What it is: Ghia is modeled after aperitivos, the bitter, botanical, and usually dry alcoholic drink — think Campari, vermouth, Aperol, sparkling dry wine — consumed slowly before a meal to stimulate the appetite. Ghia’s main ingredients are extracts of nervines, herbal tonics derived from things like chamomile and valerian that supposedly support the nervous system and calm anxiety. Other ingredients include yuzu extract for acidity, riesling grape juice, elderflower extract, ginger, roots, and honey. It comes in a straight aperitif form — a concentrated crimson liquid you can pour onto seltzer or into a nonalcoholic cocktail of choice — and in “le spritz” form, individual cans that come in two flavors: Ghia soda and ginger soda.
How it feels: Of the products, the aperitif was the most fun. I liked uncapping the hard liquor–looking bottle and pouring streams of it in my seltzer. Ginger dominated the flavor profile, making for a drink that was plenty bitter, a little spicy, and tasted like something at the wellness juice bar of an unaffordable luxury gym. Ghia drinkers recommend pairing it with ginger beer and lime wedges or with club soda and orange slices.
What it is: The former president of Poo Pourri and the co-founder of a popular Dallas fashion brand teamed up last year to launch Starla, a line of alcohol-removed wines. These start off fermented, but before they’re bottled, they’re dealcoholized — either through filtration or a spinning process. Starla wines come in three varieties: a red blend with lavender and fig, a Sauvignon Blanc with a “sultry white peach blossom parfum” infusion, and a sparkling rosé with “sweet gardenia” undertones. In addition to being alcohol-free, Starla advertises itself as low-carb, low-sugar, and low-calorie.
How it feels: Of all the substitutes, I struggled with these. I’m a big wine drinker, so it was hard for me to appreciate the strangeness and sharpness of alcohol-free wine. I could only fixate on the lack of alcohol. For me, the sparkling rosé — a fizzy gardenia tonic with berry undertones — was the best of the lot, probably because it could pass as something entirely other than wine.
What it is: Founded in 2018, ISH is a Copenhagen-based company that designs nonalcoholic liquor and cocktail substitutes for “mindful drinking.” The idea is to replicate familiar flavors of alcohol, and the company uses a wide range of botanicals and other natural ingredients to make them. I tried the GinISh substitute, as well as two canned nonalcoholic cocktails: an Aperol-like SpritzISH and a lime DaquiriISH. The SpritzISH contains a blend of cinnamon, gentian root, quinine, citrus, and a hint of chili. The DaquiriISH combines RumISH with lime and raw sugar.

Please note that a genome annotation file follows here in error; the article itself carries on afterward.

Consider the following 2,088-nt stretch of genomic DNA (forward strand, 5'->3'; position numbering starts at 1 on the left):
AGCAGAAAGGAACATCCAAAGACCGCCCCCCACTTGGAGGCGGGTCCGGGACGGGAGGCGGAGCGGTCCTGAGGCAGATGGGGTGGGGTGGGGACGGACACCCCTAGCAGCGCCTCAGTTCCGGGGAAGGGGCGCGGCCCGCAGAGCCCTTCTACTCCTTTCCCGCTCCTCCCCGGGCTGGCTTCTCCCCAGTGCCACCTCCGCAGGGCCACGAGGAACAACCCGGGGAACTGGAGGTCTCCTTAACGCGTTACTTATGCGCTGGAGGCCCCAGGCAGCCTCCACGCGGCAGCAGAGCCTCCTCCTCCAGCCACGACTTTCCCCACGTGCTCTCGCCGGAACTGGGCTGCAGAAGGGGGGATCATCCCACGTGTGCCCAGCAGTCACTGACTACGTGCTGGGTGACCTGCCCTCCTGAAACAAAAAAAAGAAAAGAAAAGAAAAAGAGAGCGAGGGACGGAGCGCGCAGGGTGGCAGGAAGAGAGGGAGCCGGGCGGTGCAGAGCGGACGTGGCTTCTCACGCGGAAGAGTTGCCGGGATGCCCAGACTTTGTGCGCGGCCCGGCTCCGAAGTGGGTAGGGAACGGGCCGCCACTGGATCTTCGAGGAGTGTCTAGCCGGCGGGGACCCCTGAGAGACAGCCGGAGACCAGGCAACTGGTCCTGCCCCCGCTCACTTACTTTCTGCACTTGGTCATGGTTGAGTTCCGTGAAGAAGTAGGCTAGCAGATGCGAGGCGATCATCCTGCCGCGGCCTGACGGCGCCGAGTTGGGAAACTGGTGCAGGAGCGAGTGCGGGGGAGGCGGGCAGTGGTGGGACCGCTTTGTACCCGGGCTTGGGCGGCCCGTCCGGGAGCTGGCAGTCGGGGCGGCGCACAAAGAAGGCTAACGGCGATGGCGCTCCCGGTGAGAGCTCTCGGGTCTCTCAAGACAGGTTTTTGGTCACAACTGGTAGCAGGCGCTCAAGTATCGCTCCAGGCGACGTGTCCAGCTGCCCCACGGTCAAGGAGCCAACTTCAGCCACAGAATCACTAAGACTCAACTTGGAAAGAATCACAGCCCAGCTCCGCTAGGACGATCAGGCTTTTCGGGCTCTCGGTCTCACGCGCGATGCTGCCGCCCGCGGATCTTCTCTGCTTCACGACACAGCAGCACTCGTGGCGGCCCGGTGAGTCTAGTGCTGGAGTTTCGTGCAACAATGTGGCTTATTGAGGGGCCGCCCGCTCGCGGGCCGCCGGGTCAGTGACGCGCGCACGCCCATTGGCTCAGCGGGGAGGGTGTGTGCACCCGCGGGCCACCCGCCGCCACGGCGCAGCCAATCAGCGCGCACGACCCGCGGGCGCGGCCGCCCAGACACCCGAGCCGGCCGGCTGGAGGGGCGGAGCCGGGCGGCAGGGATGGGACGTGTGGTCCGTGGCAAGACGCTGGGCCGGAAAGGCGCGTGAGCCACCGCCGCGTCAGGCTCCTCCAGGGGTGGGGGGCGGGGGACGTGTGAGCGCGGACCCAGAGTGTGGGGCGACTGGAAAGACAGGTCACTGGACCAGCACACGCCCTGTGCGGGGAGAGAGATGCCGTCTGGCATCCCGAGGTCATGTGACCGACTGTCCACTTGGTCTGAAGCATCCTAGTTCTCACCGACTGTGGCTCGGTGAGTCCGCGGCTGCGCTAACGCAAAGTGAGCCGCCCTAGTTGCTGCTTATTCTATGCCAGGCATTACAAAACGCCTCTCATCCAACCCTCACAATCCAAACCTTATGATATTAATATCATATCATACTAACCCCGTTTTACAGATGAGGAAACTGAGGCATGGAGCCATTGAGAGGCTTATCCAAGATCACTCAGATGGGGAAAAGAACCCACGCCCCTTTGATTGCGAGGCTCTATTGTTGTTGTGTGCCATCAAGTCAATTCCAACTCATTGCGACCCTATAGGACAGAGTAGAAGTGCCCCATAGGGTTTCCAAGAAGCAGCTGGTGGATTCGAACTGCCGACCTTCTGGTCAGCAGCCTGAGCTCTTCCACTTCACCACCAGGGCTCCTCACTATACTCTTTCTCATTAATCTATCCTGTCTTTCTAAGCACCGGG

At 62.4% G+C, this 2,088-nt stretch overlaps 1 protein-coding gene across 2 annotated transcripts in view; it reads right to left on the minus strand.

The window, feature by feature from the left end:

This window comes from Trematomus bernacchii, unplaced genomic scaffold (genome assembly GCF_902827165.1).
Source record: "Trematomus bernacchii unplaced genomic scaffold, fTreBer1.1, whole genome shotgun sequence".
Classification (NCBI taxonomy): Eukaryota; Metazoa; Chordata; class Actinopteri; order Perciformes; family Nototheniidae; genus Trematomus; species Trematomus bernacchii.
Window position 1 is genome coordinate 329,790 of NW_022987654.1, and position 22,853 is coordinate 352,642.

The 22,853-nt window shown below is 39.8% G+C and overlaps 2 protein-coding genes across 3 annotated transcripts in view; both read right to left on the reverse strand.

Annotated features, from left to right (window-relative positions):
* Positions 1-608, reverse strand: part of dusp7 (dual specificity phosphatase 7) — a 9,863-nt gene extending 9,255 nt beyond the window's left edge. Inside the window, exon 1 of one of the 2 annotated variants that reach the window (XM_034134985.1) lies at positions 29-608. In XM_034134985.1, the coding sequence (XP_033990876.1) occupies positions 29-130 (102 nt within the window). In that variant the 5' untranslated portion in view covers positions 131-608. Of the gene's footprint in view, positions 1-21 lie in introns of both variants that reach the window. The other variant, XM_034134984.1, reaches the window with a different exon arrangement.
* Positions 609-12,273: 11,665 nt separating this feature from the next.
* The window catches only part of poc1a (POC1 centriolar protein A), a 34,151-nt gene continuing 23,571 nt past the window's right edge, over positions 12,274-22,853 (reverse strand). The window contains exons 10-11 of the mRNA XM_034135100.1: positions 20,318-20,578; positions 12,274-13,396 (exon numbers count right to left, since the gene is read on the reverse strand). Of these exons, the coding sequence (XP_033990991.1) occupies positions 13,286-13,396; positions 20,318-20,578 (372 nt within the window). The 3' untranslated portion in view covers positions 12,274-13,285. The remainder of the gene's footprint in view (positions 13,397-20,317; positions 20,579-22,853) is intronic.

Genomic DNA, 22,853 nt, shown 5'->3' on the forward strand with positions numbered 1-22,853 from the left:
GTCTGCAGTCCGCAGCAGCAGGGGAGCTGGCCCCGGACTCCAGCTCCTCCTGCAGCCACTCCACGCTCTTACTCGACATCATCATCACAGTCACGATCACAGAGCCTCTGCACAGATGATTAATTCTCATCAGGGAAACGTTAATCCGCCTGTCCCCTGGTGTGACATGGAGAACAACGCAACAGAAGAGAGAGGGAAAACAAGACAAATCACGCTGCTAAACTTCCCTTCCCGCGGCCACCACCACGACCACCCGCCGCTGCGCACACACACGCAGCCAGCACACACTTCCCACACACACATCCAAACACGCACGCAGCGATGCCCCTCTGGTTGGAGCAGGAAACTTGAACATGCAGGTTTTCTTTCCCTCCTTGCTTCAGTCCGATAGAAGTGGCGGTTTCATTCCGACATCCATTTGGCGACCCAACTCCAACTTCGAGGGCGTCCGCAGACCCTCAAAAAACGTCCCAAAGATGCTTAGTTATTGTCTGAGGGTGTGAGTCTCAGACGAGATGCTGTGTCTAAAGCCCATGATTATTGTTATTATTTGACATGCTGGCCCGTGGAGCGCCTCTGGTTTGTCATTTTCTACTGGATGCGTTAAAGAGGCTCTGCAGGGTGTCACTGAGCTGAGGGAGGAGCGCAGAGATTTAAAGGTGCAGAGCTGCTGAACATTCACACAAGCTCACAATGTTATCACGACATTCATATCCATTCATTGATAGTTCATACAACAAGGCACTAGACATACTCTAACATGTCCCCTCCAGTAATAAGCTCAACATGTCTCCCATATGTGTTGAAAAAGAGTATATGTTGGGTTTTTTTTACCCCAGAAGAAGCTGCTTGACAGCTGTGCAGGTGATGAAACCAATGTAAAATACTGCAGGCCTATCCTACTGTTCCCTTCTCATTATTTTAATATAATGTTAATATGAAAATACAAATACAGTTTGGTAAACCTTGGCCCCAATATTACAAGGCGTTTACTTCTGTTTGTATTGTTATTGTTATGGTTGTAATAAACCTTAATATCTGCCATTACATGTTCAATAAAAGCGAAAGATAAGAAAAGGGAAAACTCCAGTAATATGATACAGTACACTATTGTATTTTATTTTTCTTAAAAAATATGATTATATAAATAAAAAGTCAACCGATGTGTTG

How it tastes: All three of these drinks tasted alarmingly like their alcoholic counterparts. My favorite was the SpritzISH, which I poured into a wine glass with a slice of orange for the full effect. It was spot-on, plenty bitter and herbaceous, and the hint of chili mimicked the slight burn of alcohol. The dupe was so close that by the time I got to the bottom of the glass it felt strange to not have a buzz, and I poured myself a glass of alcoholic wine afterward to get one.
What it is: Harmony is an earthy, lo-fi nonalcoholic brand that uses plant-based ingredients to make spirits and aperitifs that promise to calm and settle you. They’re meant for slow sipping, and unlike ISH, they aren’t meant to taste like alcohol. The drinks come in two variations: Harmony Alpine Digestif, made to taste like pine, mint, and bitters, and Harmony Smoked Aperitif, which blends notes of citrus, smoke, and spice.
How it tastes: The mint, bitterness, and pine of the Alpine Digestif all came through, but the combined effect felt strongly medicinal. That said, the bitterness made for extremely slow sipping, and it was certainly more pleasant than drinking certain liquors neat. I sat very still and tried to meditate, reflecting on another tried-and-failed dry January. Then I texted a friend, wondering if she had any edibles on hand.